Nocturnal technicians

We cast a little light on things that go bump in the night at Revelstoke Mountain Resort.

When the sun goes down, the groomers go to work smoothing out the bumps at Revelstoke Mountain Resort. Photo: Revelstoke Mountain Resort/Northwave Media

At just after 2 a.m. the call came through on Alistair Thompson’s radio. An RCMP search operation was underway for a woman who had fled up the mountain to escape her abusive, and possibly armed, boyfriend. No further details were available. Alistair continued to pilot his PistenBully snow grooming cat into the inky darkness of the ski runs but his mind concocted all sorts of scenarios. Would the woman seek out the safety and shelter of his cat? Would the boyfriend soon follow? Would anyone be able to help if things turned violent?

“Cat 2, the RCMP operation is complete, both people have been located,” crackled the radio as Alistair descended toward the maintenance shop to refuel. His relief, however, was short lived. “The cops found them at the maintenance shop tearing the place up.”

When it comes to ski resort night operations, work crews learn to expect the unexpected, like this incident from Mount Seymour. Whiteouts, extreme temperatures, equipment failures, avalanche risk, and medical emergencies are just a few of the challenges that staff face regularly to keep the resort running smoothly and have everything buttoned up by first light when the public arrives.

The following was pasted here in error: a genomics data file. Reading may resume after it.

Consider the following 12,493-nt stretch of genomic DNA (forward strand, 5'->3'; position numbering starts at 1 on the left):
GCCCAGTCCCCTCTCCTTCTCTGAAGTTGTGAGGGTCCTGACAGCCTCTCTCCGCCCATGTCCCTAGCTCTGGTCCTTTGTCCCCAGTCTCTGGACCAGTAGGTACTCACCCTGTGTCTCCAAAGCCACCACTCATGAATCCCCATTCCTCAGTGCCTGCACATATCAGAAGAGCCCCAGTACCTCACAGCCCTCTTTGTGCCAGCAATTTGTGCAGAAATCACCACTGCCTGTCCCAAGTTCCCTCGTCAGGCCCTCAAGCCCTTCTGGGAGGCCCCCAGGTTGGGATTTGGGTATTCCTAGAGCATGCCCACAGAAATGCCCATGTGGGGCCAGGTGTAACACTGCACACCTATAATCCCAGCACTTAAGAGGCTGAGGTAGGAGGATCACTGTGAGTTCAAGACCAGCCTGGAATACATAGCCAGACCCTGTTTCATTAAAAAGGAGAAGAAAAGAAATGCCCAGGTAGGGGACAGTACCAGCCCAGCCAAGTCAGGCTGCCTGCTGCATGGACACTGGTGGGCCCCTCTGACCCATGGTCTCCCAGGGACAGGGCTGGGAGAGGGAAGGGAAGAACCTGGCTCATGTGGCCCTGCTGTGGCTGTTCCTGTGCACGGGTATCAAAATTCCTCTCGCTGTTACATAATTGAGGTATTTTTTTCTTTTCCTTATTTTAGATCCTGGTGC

“Operations on the mountain aren’t just about making things run safely,” says Nathan Dorward, Mechanical Services Manager for Revelstoke Mountain Resort. “It’s also about offering a consistently good experience for our guests.”

The snowmaking crew starts their twelve hour shift at 6 p.m., not long after ski patrol’s final sweep of the mountain. Although RMR is blessed with abundant natural snowfall and is much less reliant on snowmaking than resorts in the Rockies or in eastern Canada, there are critical areas between the mid-mountain lodge and the base of the resort that just don’t fill in naturally. If your motto is ‘death before download’, you have this crew to thank for keeping your P-Tex sliding on snow rather than on mud and rock.

“We focus mainly on The Last Spike, Tickle Trunk, and the Turtle Creek area,” explains Scott Barrett, a first-year technician. “The goal is to have the ski-out filled in by Christmas break.”